Pupil diameter is regulated by the autonomic nervous system as well as by hormones in the blood such as epinephrine and norepinephrine. Constriction of the pupil is caused by the contraction of a sphincter muscle, which is under parasympathetic control. Dilation of the pupil occurs through contraction of the dilator muscle, which is under sympathetic control.
Pupil size is affected by the intensity of the external light stimulus and also by various autonomic influences.6 Pupillary dilation can occur through sympathetic activation due to mental/physical arousal or fear. Conversely, pupillary constriction can be elicited by parasympathetic activation during a relaxed or fatigued state. Thus, sympathetic and parasympathetic nerve functions can be estimated by analysing pupillary responses.
Only a few studies have been published on pupillary reaction in relation to acupuncture in humans. Takeda et al7 reported that pupil constriction was elicited after acupuncture treatment based on observation of a patient with cervical strain. Yamaguchi8 reported that a patient with tension headache demonstrated a reduction in pupil area and an increase in maximum constriction velocity with acupuncture. Ohyama et al9 performed electrical acupuncture treatment for 20 min on subjects in a supine position and observed changes in their pupil diameters. Maximum constriction was seen 15 min after starting electrical acupuncture treatment.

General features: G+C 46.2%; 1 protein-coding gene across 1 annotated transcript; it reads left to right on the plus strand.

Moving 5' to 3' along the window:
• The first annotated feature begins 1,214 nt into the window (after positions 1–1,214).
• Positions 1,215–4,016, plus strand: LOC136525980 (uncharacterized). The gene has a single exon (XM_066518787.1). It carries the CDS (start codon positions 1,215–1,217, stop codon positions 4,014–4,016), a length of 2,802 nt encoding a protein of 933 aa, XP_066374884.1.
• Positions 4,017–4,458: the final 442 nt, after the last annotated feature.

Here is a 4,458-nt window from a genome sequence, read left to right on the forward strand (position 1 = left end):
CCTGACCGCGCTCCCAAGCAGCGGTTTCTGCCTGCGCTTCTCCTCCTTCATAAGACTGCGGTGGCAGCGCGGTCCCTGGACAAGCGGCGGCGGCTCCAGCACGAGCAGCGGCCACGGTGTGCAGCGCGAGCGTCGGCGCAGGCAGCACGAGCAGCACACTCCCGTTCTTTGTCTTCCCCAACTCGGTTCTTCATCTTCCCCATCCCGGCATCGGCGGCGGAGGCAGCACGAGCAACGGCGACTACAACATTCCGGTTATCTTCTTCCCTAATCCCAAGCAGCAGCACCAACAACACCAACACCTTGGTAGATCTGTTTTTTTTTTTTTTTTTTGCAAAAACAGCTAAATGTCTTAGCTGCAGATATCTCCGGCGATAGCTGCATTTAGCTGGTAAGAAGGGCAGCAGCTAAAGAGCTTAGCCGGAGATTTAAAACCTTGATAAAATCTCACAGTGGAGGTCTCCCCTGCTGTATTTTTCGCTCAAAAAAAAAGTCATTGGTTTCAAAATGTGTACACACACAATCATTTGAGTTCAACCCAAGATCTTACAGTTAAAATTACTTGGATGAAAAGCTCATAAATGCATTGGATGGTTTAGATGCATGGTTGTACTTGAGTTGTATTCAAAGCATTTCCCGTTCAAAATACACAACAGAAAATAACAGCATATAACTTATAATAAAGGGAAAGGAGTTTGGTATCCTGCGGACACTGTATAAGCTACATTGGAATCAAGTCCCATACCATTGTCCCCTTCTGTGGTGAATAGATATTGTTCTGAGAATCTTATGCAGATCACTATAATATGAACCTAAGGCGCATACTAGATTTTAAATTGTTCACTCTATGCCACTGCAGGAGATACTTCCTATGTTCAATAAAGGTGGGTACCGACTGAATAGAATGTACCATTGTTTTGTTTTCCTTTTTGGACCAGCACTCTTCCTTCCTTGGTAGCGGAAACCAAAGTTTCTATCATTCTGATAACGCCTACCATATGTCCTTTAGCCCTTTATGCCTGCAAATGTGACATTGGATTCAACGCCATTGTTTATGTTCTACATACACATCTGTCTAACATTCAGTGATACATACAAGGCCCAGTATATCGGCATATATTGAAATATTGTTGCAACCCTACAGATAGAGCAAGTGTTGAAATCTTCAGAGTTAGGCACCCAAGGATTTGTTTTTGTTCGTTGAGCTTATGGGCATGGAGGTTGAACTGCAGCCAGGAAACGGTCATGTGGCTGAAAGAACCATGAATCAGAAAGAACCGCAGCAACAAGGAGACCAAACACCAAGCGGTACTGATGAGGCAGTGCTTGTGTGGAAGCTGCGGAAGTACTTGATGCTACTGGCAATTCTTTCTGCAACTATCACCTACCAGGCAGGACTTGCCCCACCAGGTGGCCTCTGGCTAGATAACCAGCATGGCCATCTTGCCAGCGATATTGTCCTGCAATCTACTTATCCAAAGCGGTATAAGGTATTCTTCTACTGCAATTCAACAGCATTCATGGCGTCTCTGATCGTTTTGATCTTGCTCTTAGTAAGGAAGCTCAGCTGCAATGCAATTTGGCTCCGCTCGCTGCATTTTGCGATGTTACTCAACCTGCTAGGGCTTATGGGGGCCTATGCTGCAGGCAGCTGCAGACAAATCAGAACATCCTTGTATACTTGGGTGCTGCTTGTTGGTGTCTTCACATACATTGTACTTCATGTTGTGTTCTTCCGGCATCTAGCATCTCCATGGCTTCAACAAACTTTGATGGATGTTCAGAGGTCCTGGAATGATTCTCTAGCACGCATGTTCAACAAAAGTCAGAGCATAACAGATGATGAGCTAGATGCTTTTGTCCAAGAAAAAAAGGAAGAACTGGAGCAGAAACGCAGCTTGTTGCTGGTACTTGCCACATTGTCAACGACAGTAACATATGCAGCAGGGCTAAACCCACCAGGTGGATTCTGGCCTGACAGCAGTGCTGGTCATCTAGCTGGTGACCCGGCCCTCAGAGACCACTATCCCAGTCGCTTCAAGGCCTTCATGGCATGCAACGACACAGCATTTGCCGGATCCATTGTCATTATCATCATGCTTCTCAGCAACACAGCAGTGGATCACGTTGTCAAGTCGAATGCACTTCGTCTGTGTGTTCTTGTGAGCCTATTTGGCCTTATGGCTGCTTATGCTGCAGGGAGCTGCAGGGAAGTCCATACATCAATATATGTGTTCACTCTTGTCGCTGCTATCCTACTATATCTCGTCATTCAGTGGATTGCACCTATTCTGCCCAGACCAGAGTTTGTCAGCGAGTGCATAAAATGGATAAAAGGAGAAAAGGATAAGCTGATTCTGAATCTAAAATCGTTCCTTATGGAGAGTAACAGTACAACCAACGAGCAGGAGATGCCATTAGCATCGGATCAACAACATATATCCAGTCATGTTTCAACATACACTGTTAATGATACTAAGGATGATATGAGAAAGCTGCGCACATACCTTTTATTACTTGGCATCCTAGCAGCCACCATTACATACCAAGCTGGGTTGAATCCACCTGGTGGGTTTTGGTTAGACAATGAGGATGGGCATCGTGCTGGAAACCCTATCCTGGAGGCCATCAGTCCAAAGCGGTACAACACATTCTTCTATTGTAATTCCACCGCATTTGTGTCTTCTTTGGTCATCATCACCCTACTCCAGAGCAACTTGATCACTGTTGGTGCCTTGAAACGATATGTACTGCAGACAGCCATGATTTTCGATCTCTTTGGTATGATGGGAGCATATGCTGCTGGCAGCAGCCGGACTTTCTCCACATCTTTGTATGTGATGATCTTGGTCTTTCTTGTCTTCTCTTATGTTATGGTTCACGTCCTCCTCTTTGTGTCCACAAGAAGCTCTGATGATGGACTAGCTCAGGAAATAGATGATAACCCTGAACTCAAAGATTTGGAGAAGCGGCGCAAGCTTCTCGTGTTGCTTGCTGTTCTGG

In our previous study10 we examined the influence of gentle superficial acupuncture on pupillary reaction in 12 healthy men. After needle insertion, decreases in pupil diameter, heart rate and pulse wave amplitude were observed. After acupuncture the change in pupil diameter was significantly different compared with controls (no acupuncture). We suggested that the acupuncture stimulation method used in the study induced a systemic autonomic reaction.